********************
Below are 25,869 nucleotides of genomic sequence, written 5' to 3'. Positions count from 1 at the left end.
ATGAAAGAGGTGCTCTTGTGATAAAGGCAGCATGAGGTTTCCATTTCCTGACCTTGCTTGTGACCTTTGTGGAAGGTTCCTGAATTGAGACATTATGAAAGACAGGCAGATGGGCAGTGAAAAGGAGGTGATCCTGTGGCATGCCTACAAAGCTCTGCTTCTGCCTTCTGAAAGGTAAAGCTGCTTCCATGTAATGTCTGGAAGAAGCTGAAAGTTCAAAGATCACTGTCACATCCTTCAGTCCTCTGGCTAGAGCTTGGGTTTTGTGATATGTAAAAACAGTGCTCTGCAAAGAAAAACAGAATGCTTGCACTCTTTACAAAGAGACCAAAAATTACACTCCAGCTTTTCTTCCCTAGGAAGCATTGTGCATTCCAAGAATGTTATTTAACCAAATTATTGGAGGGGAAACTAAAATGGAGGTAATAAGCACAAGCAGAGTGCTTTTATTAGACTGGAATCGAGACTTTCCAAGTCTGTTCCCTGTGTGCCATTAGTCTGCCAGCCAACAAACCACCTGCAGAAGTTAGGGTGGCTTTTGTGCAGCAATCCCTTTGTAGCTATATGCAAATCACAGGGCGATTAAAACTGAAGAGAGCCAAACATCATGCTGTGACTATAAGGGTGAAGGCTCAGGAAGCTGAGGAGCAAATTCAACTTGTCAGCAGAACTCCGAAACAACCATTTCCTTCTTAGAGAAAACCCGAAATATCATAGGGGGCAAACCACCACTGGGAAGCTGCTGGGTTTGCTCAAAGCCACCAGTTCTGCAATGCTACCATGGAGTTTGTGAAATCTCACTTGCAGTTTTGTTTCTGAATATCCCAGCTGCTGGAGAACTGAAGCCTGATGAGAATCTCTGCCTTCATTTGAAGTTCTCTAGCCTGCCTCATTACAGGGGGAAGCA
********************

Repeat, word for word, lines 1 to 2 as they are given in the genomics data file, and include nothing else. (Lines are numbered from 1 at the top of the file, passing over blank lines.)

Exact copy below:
Below are 25,869 nucleotides of genomic sequence, written 5' to 3'. Positions count from 1 at the left end.
ATGAAAGAGGTGCTCTTGTGATAAAGGCAGCATGAGGTTTCCATTTCCTGACCTTGCTTGTGACCTTTGTGGAAGGTTCCTGAATTGAGACATTATGAAAGACAGGCAGATGGGCAGTGAAAAGGAGGTGATCCTGTGGCATGCCTACAAAGCTCTGCTTCTGCCTTCTGAAAGGTAAAGCTGCTTCCATGTAATGTCTGGAAGAAGCTGAAAGTTCAAAGATCACTGTCACATCCTTCAGTCCTCTGGCTAGAGCTTGGGTTTTGTGATATGTAAAAACAGTGCTCTGCAAAGAAAAACAGAATGCTTGCACTCTTTACAAAGAGACCAAAAATTACACTCCAGCTTTTCTTCCCTAGGAAGCATTGTGCATTCCAAGAATGTTATTTAACCAAATTATTGGAGGGGAAACTAAAATGGAGGTAATAAGCACAAGCAGAGTGCTTTTATTAGACTGGAATCGAGACTTTCCAAGTCTGTTCCCTGTGTGCCATTAGTCTGCCAGCCAACAAACCACCTGCAGAAGTTAGGGTGGCTTTTGTGCAGCAATCCCTTTGTAGCTATATGCAAATCACAGGGCGATTAAAACTGAAGAGAGCCAAACATCATGCTGTGACTATAAGGGTGAAGGCTCAGGAAGCTGAGGAGCAAATTCAACTTGTCAGCAGAACTCCGAAACAACCATTTCCTTCTTAGAGAAAACCCGAAATATCATAGGGGGCAAACCACCACTGGGAAGCTGCTGGGTTTGCTCAAAGCCACCAGTTCTGCAATGCTACCATGGAGTTTGTGAAATCTCACTTGCAGTTTTGTTTCTGAATATCCCAGCTGCTGGAGAACTGAAGCCTGATGAGAATCTCTGCCTTCATTTGAAGTTCTCTAGCCTGCCTCATTACAGGGGGAAGCA